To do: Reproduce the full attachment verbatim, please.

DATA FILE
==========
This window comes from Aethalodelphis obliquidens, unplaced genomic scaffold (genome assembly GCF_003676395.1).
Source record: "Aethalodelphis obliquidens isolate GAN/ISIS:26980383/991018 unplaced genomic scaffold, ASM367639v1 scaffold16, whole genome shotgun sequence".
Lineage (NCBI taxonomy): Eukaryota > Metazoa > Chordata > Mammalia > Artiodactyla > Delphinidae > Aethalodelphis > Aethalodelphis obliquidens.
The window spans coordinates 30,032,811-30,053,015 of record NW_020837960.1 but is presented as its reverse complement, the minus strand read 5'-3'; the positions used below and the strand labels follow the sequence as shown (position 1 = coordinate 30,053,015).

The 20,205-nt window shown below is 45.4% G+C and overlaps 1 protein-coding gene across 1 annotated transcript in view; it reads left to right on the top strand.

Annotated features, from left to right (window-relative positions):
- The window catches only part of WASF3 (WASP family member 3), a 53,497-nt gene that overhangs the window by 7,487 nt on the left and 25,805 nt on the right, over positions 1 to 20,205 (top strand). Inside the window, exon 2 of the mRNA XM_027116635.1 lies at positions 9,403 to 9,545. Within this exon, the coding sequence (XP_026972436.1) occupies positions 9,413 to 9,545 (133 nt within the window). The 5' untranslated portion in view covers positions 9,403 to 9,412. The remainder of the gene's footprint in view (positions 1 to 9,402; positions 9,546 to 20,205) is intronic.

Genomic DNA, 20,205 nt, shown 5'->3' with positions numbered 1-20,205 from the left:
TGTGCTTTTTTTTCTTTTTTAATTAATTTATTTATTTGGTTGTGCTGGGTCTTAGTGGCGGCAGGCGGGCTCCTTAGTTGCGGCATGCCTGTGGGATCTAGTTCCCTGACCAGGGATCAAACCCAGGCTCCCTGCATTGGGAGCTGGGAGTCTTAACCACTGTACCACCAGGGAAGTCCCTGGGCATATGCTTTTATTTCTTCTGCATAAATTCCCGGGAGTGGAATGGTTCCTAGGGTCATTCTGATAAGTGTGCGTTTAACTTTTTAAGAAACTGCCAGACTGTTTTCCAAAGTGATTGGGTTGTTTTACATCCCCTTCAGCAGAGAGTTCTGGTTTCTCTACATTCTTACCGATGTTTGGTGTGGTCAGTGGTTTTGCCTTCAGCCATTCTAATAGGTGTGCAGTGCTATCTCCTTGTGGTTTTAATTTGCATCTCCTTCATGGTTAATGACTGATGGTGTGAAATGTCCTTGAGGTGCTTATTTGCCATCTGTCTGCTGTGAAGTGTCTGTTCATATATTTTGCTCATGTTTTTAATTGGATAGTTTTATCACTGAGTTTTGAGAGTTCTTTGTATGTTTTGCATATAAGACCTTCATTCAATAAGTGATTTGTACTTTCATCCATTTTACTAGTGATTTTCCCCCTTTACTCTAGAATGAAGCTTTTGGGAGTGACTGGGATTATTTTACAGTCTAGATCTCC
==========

This window comes from Aethalodelphis obliquidens, unplaced genomic scaffold (genome assembly GCF_003676395.1).
Source record: "Aethalodelphis obliquidens isolate GAN/ISIS:26980383/991018 unplaced genomic scaffold, ASM367639v1 scaffold16, whole genome shotgun sequence".
Lineage (NCBI taxonomy): Eukaryota > Metazoa > Chordata > Mammalia > Artiodactyla > Delphinidae > Aethalodelphis > Aethalodelphis obliquidens.
The window spans coordinates 30,032,811-30,053,015 of record NW_020837960.1 but is presented as its reverse complement, the minus strand read 5'-3'; the positions used below and the strand labels follow the sequence as shown (position 1 = coordinate 30,053,015).

The 20,205-nt window shown below is 45.4% G+C and overlaps 1 protein-coding gene across 1 annotated transcript in view; it reads left to right on the top strand.

Annotated features, from left to right (window-relative positions):
- The window catches only part of WASF3 (WASP family member 3), a 53,497-nt gene that overhangs the window by 7,487 nt on the left and 25,805 nt on the right, over positions 1 to 20,205 (top strand). Inside the window, exon 2 of the mRNA XM_027116635.1 lies at positions 9,403 to 9,545. Within this exon, the coding sequence (XP_026972436.1) occupies positions 9,413 to 9,545 (133 nt within the window). The 5' untranslated portion in view covers positions 9,403 to 9,412. The remainder of the gene's footprint in view (positions 1 to 9,402; positions 9,546 to 20,205) is intronic.

Genomic DNA, 20,205 nt, shown 5'->3' with positions numbered 1-20,205 from the left:
TGTGCTTTTTTTTCTTTTTTAATTAATTTATTTATTTGGTTGTGCTGGGTCTTAGTGGCGGCAGGCGGGCTCCTTAGTTGCGGCATGCCTGTGGGATCTAGTTCCCTGACCAGGGATCAAACCCAGGCTCCCTGCATTGGGAGCTGGGAGTCTTAACCACTGTACCACCAGGGAAGTCCCTGGGCATATGCTTTTATTTCTTCTGCATAAATTCCCGGGAGTGGAATGGTTCCTAGGGTCATTCTGATAAGTGTGCGTTTAACTTTTTAAGAAACTGCCAGACTGTTTTCCAAAGTGATTGGGTTGTTTTACATCCCCTTCAGCAGAGAGTTCTGGTTTCTCTACATTCTTACCGATGTTTGGTGTGGTCAGTGGTTTTGCCTTCAGCCATTCTAATAGGTGTGCAGTGCTATCTCCTTGTGGTTTTAATTTGCATCTCCTTCATGGTTAATGACTGATGGTGTGAAATGTCCTTGAGGTGCTTATTTGCCATCTGTCTGCTGTGAAGTGTCTGTTCATATATTTTGCTCATGTTTTTAATTGGATAGTTTTATCACTGAGTTTTGAGAGTTCTTTGTATGTTTTGCATATAAGACCTTCATTCAATAAGTGATTTGTACTTTCATCCATTTTACTAGTGATTTTCCCCCTTTACTCTAGAATGAAGCTTTTGGGAGTGACTGGGATTATTTTACAGTCTAGATCTCC